Get wiring

Frankly, wiring is a pain in the ass. It’s a part of PC building I really dislike but like everything else, there are plenty of helpful resources out there. 

The biggest piece of advice I can give you is to keep everything as clean as possible by threading wires from things like fans to the other side (behind the motherboard) of the case and threading them back through to the motherboard close to where they connect. This way, you won’t have a web of wires clogging everything up. It looks way nicer, reduces places for dust to gather and will keep airflow as efficient as possible. 

You can kinda see how I’ve done this below. Wires come through the rubber grommets and plug straight into where they need to go.

When it comes to fans and AIO coolers, I’ll call on this video again as a good demonstration of how to hook everything up. For wiring switches and USB ports on the front panel, the video below is a great guide for interpreting your motherboard’s manual and putting it into practice. 

Supply power with a power supply

Next up, you need to supply power to everything. Your PSU will very likely come as a modular unit — a single box with a heap of cables. It looks overwhelming, but once you know what you need, it should make sense. You’ll need plugs for the CPU, motherboard, GPU, fan RGB and any extras you’ve included like SATA hard drives, etc.  

The video below will help you figure all of this out. 

Once you’ve plugged everything in, you just screw the PSU into place at the bottom of your case being sure to point its fan towards the vent at the bottom of your case. It’s ok if this means the PSU is upside down. 

The GPU cherry on top

The last thing I like to plug in is the GPU, which is almost as easy as the RAM. Just unscrew the corresponding back panels from your case (in most cases, 2 of them) and just slot the card into the top PCIe slot until you hear it click. Then plug in the PCIe cables from your power supply and you’re good to go. Most current cards will need 2 x 8-pin connectors from your PSU, but the manual for your GPU should clarify this.  

The video below will help you with this. 

That’s it, baby, you’ve just built a PC. Look at you go! Chuck your case back together and power it all up. 

Excuse my awkward reflection in the case.

I won’t go through what you should do now, but the video below has everything you need to know about that process, particularly ensuring that the RAM you bought is running at the speed you paid for.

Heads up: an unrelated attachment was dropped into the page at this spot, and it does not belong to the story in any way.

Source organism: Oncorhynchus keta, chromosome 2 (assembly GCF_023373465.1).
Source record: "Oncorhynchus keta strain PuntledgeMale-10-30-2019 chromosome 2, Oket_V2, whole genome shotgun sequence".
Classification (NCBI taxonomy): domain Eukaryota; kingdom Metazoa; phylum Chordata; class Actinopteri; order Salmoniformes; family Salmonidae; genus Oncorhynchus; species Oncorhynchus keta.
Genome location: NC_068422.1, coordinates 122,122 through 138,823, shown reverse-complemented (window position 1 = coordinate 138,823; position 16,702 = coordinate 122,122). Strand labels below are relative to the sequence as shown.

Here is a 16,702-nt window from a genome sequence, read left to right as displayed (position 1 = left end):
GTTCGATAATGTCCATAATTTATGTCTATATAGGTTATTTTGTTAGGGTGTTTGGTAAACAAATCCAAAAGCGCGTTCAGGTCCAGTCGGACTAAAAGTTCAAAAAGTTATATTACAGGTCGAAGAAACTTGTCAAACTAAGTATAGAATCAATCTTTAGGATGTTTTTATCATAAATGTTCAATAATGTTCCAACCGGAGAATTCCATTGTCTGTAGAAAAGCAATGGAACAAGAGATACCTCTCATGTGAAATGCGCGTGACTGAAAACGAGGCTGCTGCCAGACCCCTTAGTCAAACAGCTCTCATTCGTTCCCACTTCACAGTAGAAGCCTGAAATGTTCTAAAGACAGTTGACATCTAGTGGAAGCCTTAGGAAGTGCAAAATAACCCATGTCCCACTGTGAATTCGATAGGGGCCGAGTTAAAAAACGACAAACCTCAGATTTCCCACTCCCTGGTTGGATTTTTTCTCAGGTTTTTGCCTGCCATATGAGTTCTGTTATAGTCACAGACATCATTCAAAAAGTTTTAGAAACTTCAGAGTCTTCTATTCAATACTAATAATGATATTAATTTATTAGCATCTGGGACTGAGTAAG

Other things you might need for a gaming PC

If this is your very first PC, you’ll also need to get a few more things. Importantly, you’ll need a monitor.

Personally, I don’t think 4K is worth bothering with just yet, but you can probably do better than 1080p. 1440p gaming is the sweet spot. It’s the resolution between HD (1080) and 4K and it looks fantastic without putting too much strain on your PC. A monitor with a 144Hz refresh rate is also worth looking into and will make your games look silky smooth when they run at high framerates.

I use the ViewSonic XG2703-GS 27-inch monitor but only because I was hella lucky and won it in a competition. If I had to buy one now, I’d probably go with something like this LG Ultragear 27GL850-B 27-inch monitor, which is pretty much the same as mine only cheaper at $765. It’s also compatible with Nvidia’s G-Sync technology, which reduces screen tearing at high frame rates. 

When it comes to your keyboard, there are a lot of choices. I’m using the MSI Vigor GK50 Elite RGB Mechanical Gaming Keyboard, which has some wild RGB light settings that really compliment the rest of my rig. Lot’s of people — myself included — like to use mechanical keyboards because they’re more tactile and operate faster than a standard keyboard. They also make the most satisfying clickity-clack sounds which make my brain go brrr.

For the mouse, I’m using the MSI Clutch GM50, which is comfortable and also features programable RGB lighting.

You’ll probably also wanna grab a set of gaming headphones. You don’t have to go crazy, but I’d recommend something with a microphone for gaming with mates.

That pretty much wraps it up, folks. Happy gaming PC building!

Image: Matt Hopkins